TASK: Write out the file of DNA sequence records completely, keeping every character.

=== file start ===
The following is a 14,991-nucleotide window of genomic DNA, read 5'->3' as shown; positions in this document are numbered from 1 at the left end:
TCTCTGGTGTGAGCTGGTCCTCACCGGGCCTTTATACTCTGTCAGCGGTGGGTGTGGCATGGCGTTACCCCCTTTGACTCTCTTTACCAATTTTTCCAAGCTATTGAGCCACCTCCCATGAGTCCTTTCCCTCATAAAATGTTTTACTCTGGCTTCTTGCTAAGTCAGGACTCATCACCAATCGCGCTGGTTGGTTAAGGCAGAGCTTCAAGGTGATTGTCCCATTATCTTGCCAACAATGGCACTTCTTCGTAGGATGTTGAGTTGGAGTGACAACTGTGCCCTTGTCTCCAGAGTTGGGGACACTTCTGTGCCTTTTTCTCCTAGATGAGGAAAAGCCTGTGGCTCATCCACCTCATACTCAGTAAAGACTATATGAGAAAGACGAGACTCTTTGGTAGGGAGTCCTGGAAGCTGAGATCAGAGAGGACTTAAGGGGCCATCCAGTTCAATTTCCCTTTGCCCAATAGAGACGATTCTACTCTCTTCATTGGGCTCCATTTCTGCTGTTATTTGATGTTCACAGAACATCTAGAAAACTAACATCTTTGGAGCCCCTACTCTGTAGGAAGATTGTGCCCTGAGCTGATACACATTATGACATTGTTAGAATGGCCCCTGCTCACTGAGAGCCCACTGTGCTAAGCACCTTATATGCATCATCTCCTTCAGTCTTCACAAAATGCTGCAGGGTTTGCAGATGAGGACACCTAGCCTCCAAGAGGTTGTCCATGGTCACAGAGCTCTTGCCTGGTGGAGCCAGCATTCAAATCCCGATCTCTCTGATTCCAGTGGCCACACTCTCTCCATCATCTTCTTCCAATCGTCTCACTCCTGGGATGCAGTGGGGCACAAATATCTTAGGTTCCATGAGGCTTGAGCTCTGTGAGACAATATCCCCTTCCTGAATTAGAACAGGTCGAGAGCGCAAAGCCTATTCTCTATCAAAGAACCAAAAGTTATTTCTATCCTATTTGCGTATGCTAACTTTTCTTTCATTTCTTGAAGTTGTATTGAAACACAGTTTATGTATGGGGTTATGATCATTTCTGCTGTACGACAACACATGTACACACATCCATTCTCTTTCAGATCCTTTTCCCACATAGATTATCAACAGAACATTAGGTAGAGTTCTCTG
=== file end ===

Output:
The following is a 14,991-nucleotide window of genomic DNA, read 5'->3' as shown; positions in this document are numbered from 1 at the left end:
TCTCTGGTGTGAGCTGGTCCTCACCGGGCCTTTATACTCTGTCAGCGGTGGGTGTGGCATGGCGTTACCCCCTTTGACTCTCTTTACCAATTTTTCCAAGCTATTGAGCCACCTCCCATGAGTCCTTTCCCTCATAAAATGTTTTACTCTGGCTTCTTGCTAAGTCAGGACTCATCACCAATCGCGCTGGTTGGTTAAGGCAGAGCTTCAAGGTGATTGTCCCATTATCTTGCCAACAATGGCACTTCTTCGTAGGATGTTGAGTTGGAGTGACAACTGTGCCCTTGTCTCCAGAGTTGGGGACACTTCTGTGCCTTTTTCTCCTAGATGAGGAAAAGCCTGTGGCTCATCCACCTCATACTCAGTAAAGACTATATGAGAAAGACGAGACTCTTTGGTAGGGAGTCCTGGAAGCTGAGATCAGAGAGGACTTAAGGGGCCATCCAGTTCAATTTCCCTTTGCCCAATAGAGACGATTCTACTCTCTTCATTGGGCTCCATTTCTGCTGTTATTTGATGTTCACAGAACATCTAGAAAACTAACATCTTTGGAGCCCCTACTCTGTAGGAAGATTGTGCCCTGAGCTGATACACATTATGACATTGTTAGAATGGCCCCTGCTCACTGAGAGCCCACTGTGCTAAGCACCTTATATGCATCATCTCCTTCAGTCTTCACAAAATGCTGCAGGGTTTGCAGATGAGGACACCTAGCCTCCAAGAGGTTGTCCATGGTCACAGAGCTCTTGCCTGGTGGAGCCAGCATTCAAATCCCGATCTCTCTGATTCCAGTGGCCACACTCTCTCCATCATCTTCTTCCAATCGTCTCACTCCTGGGATGCAGTGGGGCACAAATATCTTAGGTTCCATGAGGCTTGAGCTCTGTGAGACAATATCCCCTTCCTGAATTAGAACAGGTCGAGAGCGCAAAGCCTATTCTCTATCAAAGAACCAAAAGTTATTTCTATCCTATTTGCGTATGCTAACTTTTCTTTCATTTCTTGAAGTTGTATTGAAACACAGTTTATGTATGGGGTTATGATCATTTCTGCTGTACGACAACACATGTACACACATCCATTCTCTTTCAGATCCTTTTCCCACATAGATTATCAACAGAACATTAGGTAGAGTTCTCTG